“Gender Equality Bake Sale Causes Stir at Utah High School” Blog

Kari Schott and the Young Democrats Club at Jordan High School in Sandy, Utah are spreading awareness about the gender wage gap throughout out the United States of America selling baked goods Schott and her team decided to run a bake sale in which the same baked goods were sold for different prices, depending on ones gender. More specifically, males were offered to purchase a cookie for one dollar, while the same cookie was offered for purchase to females for only seventy-seven cents. Throughout the clip, several students, who range in gender and race are interviewed and asked where they stand in regards to the main meaning behind the bake sale. The first two students interviewed concur with the bake sale’s main meaning, while the last student states, “I believe in what they’re doing. I believe in their standing for a cause, but I just don’t believe the statistics they’re using are correct. I would love to have a debate with them, about what they believe in. But the fact that they tell me to go away is kind of disheartening.”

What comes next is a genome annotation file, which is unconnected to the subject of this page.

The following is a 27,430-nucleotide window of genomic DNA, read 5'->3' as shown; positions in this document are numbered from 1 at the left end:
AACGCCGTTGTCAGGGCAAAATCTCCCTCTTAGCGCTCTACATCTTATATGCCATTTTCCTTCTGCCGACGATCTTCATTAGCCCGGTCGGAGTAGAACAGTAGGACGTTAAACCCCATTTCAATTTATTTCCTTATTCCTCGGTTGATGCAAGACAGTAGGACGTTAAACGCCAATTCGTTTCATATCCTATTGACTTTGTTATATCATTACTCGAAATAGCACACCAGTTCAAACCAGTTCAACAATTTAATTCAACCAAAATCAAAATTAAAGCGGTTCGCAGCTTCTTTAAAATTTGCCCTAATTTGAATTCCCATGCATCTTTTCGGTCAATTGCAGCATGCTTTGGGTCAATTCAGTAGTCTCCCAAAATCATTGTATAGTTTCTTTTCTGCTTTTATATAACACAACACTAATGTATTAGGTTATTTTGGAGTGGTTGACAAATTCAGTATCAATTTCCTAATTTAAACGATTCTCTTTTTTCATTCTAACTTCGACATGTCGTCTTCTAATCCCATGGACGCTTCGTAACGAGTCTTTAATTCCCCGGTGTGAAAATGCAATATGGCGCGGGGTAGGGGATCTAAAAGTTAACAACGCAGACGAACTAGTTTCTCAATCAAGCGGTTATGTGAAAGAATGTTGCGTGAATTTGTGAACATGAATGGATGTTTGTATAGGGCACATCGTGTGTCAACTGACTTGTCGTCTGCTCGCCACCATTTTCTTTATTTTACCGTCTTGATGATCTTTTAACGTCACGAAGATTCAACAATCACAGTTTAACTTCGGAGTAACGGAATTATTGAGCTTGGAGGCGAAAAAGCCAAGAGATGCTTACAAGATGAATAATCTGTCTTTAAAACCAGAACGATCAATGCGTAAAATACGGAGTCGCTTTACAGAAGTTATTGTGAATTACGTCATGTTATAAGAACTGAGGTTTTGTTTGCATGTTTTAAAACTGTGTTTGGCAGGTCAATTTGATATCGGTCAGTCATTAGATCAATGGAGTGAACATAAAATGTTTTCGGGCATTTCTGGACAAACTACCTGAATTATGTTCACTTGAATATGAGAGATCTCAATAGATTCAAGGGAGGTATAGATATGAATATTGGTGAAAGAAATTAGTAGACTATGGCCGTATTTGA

Although this bake sale does bring up many issues with gender inequality, the newscast fails to provide certain details that would have ultimately increased their overall story and readership. The third student mentions the use of incorrect statistics. This causes me to ask, what statistics? Although there is footage showing Schott and the Young Democrats Club handing out brochures, the brochures are never discussed. I have tried to reach out to the Young Democrats Club in order to have them send me an e-copy of the brochure, but have yet to receive a response. Moreover, the topic of transgender pay is never discussed, which causes the bake sale to be very gender binary. After watching this clip, I was intrigued in the topic of pay inequality based on gender and wanted more information, especially regarding transgender pay. To this research, I found that the pay gap is even prominent for transgender individuals. Furthermore, the topic of radicalized or estheticized individuals being subjected to even further wage gaps is not brought up either. Perhaps the bake sale initiative could have received fewer backlashes if their documents were explained and all aspects of pay gaps through gender and race were shown to the student body, as well as the viewers of this Good 4 Utah segment. However, even if the statistics provided are not used properly, the fact that women are still paid less then men in today’s society is still very prominent, but is just one segment in a very large issue surrounding unequal pay between a wide range of individuals.